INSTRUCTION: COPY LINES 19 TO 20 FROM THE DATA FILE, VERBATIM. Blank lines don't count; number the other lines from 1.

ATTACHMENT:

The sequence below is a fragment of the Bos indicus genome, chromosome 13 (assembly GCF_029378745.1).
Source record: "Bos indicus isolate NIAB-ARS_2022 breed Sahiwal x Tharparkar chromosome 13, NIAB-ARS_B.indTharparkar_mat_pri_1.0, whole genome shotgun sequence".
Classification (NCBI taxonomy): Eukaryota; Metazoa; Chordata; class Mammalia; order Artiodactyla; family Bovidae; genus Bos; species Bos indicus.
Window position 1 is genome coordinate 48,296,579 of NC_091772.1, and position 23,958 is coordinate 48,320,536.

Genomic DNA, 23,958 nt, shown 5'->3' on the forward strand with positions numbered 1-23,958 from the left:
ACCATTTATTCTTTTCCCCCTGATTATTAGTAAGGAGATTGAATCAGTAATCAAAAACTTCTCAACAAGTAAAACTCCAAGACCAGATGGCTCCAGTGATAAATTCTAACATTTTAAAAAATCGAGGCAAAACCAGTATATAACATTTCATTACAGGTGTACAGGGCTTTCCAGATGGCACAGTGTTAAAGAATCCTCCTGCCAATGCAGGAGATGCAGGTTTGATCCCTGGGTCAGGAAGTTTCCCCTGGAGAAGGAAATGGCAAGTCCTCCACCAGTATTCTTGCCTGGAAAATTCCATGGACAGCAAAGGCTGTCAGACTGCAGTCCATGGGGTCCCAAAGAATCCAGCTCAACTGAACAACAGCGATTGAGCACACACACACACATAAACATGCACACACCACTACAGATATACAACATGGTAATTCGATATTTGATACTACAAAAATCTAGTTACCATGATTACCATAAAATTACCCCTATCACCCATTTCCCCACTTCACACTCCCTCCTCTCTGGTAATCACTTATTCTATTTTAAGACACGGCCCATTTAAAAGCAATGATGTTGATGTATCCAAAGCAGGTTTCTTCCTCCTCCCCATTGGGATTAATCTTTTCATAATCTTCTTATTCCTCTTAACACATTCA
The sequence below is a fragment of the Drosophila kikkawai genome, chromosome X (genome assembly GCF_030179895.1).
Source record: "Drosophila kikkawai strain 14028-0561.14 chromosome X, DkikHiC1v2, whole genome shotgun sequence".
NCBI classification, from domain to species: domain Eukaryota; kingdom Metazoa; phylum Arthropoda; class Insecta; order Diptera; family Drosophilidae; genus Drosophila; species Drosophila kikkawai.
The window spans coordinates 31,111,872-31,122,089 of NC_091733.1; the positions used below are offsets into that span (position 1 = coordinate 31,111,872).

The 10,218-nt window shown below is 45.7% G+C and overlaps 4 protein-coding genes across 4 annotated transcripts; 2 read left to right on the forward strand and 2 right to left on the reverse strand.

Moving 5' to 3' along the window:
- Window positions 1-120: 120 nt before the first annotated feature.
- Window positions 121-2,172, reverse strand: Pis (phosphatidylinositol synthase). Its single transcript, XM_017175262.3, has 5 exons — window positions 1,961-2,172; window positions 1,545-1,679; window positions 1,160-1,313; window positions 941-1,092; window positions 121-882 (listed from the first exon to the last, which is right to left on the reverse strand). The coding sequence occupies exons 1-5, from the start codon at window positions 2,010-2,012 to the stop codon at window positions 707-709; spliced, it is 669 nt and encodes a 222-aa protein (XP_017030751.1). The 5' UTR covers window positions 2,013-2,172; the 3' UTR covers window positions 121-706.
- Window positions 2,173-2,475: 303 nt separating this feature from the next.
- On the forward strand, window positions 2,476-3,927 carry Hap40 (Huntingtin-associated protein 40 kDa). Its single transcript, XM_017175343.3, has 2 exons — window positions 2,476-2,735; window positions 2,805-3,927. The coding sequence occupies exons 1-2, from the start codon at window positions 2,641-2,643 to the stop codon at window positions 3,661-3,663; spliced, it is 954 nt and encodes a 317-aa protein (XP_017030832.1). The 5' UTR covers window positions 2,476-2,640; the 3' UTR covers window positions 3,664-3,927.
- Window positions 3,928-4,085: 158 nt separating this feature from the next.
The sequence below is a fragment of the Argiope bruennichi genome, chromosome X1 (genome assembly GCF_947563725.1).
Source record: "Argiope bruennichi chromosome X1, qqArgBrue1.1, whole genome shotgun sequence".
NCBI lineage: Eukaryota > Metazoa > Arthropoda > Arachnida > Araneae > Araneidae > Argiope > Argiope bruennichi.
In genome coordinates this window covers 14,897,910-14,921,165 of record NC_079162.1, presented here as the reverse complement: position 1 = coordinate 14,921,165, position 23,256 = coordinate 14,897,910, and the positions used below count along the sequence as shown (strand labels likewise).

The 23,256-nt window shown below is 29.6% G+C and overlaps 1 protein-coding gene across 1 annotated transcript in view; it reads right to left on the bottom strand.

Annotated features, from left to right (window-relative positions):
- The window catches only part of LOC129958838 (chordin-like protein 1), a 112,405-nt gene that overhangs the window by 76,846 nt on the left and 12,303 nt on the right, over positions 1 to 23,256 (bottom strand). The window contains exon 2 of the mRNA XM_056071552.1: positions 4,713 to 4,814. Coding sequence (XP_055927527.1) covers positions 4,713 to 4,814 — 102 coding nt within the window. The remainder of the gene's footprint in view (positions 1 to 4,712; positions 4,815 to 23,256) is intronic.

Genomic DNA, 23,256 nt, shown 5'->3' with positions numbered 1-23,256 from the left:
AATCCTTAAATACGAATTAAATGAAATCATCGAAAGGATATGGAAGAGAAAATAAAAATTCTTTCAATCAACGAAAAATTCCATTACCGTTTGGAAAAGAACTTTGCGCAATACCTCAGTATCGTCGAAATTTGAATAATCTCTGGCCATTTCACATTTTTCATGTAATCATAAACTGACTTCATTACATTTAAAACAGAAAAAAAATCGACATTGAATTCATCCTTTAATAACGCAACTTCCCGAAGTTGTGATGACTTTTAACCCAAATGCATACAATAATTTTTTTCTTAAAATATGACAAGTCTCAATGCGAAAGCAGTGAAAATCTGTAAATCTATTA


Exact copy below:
Source record: "Argiope bruennichi chromosome X1, qqArgBrue1.1, whole genome shotgun sequence".
NCBI lineage: Eukaryota > Metazoa > Arthropoda > Arachnida > Araneae > Araneidae > Argiope > Argiope bruennichi.